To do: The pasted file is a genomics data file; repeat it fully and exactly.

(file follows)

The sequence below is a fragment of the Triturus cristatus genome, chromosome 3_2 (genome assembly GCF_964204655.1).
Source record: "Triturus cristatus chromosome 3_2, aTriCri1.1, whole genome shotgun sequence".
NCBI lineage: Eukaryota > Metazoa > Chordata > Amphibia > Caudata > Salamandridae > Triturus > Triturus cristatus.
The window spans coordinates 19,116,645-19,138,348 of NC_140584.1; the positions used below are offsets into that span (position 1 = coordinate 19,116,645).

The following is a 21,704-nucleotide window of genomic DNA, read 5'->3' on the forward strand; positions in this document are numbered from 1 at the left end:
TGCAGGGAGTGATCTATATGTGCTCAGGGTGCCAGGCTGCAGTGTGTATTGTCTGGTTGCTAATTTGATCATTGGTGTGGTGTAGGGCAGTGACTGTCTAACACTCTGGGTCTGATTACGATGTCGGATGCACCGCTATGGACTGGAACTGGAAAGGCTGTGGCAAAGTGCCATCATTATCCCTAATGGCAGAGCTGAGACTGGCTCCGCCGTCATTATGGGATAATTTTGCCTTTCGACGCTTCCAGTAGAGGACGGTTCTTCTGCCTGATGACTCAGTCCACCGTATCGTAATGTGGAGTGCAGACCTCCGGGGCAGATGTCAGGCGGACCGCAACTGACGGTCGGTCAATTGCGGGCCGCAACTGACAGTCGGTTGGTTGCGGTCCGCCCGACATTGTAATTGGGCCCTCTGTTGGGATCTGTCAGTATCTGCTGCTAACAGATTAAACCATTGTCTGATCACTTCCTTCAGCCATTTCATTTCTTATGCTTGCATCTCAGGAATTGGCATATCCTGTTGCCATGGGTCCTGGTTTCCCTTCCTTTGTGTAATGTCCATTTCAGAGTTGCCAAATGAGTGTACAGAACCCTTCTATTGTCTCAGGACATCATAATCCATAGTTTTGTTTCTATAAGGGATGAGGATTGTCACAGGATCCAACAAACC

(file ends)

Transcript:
The sequence below is a fragment of the Triturus cristatus genome, chromosome 3_2 (genome assembly GCF_964204655.1).
Source record: "Triturus cristatus chromosome 3_2, aTriCri1.1, whole genome shotgun sequence".
NCBI lineage: Eukaryota > Metazoa > Chordata > Amphibia > Caudata > Salamandridae > Triturus > Triturus cristatus.
The window spans coordinates 19,116,645-19,138,348 of NC_140584.1; the positions used below are offsets into that span (position 1 = coordinate 19,116,645).

The following is a 21,704-nucleotide window of genomic DNA, read 5'->3' on the forward strand; positions in this document are numbered from 1 at the left end:
TGCAGGGAGTGATCTATATGTGCTCAGGGTGCCAGGCTGCAGTGTGTATTGTCTGGTTGCTAATTTGATCATTGGTGTGGTGTAGGGCAGTGACTGTCTAACACTCTGGGTCTGATTACGATGTCGGATGCACCGCTATGGACTGGAACTGGAAAGGCTGTGGCAAAGTGCCATCATTATCCCTAATGGCAGAGCTGAGACTGGCTCCGCCGTCATTATGGGATAATTTTGCCTTTCGACGCTTCCAGTAGAGGACGGTTCTTCTGCCTGATGACTCAGTCCACCGTATCGTAATGTGGAGTGCAGACCTCCGGGGCAGATGTCAGGCGGACCGCAACTGACGGTCGGTCAATTGCGGGCCGCAACTGACAGTCGGTTGGTTGCGGTCCGCCCGACATTGTAATTGGGCCCTCTGTTGGGATCTGTCAGTATCTGCTGCTAACAGATTAAACCATTGTCTGATCACTTCCTTCAGCCATTTCATTTCTTATGCTTGCATCTCAGGAATTGGCATATCCTGTTGCCATGGGTCCTGGTTTCCCTTCCTTTGTGTAATGTCCATTTCAGAGTTGCCAAATGAGTGTACAGAACCCTTCTATTGTCTCAGGACATCATAATCCATAGTTTTGTTTCTATAAGGGATGAGGATTGTCACAGGATCCAACAAACC